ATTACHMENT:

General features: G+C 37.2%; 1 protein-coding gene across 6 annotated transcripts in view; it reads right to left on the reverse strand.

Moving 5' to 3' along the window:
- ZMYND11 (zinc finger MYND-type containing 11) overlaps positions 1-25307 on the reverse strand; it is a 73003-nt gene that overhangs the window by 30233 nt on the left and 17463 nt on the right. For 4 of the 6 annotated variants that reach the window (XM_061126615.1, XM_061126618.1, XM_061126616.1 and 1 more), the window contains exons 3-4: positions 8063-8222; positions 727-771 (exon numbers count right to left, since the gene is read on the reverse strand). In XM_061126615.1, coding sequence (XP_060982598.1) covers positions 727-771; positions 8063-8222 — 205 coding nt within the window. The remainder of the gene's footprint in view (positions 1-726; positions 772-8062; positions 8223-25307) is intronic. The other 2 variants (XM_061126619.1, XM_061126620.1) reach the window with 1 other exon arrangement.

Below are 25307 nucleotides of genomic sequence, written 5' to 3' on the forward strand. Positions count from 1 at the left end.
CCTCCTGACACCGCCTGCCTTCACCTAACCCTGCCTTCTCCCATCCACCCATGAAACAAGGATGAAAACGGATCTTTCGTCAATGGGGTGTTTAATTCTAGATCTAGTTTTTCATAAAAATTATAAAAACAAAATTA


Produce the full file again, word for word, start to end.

General features: G+C 37.2%; 1 protein-coding gene across 6 annotated transcripts in view; it reads right to left on the reverse strand.

Moving 5' to 3' along the window:
- ZMYND11 (zinc finger MYND-type containing 11) overlaps positions 1-25307 on the reverse strand; it is a 73003-nt gene that overhangs the window by 30233 nt on the left and 17463 nt on the right. For 4 of the 6 annotated variants that reach the window (XM_061126615.1, XM_061126618.1, XM_061126616.1 and 1 more), the window contains exons 3-4: positions 8063-8222; positions 727-771 (exon numbers count right to left, since the gene is read on the reverse strand). In XM_061126615.1, coding sequence (XP_060982598.1) covers positions 727-771; positions 8063-8222 — 205 coding nt within the window. The remainder of the gene's footprint in view (positions 1-726; positions 772-8062; positions 8223-25307) is intronic. The other 2 variants (XM_061126619.1, XM_061126620.1) reach the window with 1 other exon arrangement.

Below are 25307 nucleotides of genomic sequence, written 5' to 3' on the forward strand. Positions count from 1 at the left end.
CCTCCTGACACCGCCTGCCTTCACCTAACCCTGCCTTCTCCCATCCACCCATGAAACAAGGATGAAAACGGATCTTTCGTCAATGGGGTGTTTAATTCTAGATCTAGTTTTTCATAAAAATTATAAAAACAAAATTA